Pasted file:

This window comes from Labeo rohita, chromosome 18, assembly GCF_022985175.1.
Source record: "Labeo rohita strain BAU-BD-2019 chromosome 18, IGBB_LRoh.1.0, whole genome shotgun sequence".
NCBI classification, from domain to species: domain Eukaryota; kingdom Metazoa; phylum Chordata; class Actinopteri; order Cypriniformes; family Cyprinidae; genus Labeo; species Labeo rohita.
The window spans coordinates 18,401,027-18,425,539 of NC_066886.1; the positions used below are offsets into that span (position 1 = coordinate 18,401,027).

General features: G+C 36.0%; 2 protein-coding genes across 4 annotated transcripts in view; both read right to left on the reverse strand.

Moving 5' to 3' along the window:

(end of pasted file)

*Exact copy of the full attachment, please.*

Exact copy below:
This window comes from Labeo rohita, chromosome 18, assembly GCF_022985175.1.
Source record: "Labeo rohita strain BAU-BD-2019 chromosome 18, IGBB_LRoh.1.0, whole genome shotgun sequence".
NCBI classification, from domain to species: domain Eukaryota; kingdom Metazoa; phylum Chordata; class Actinopteri; order Cypriniformes; family Cyprinidae; genus Labeo; species Labeo rohita.
The window spans coordinates 18,401,027-18,425,539 of NC_066886.1; the positions used below are offsets into that span (position 1 = coordinate 18,401,027).

General features: G+C 36.0%; 2 protein-coding genes across 4 annotated transcripts in view; both read right to left on the reverse strand.

Moving 5' to 3' along the window: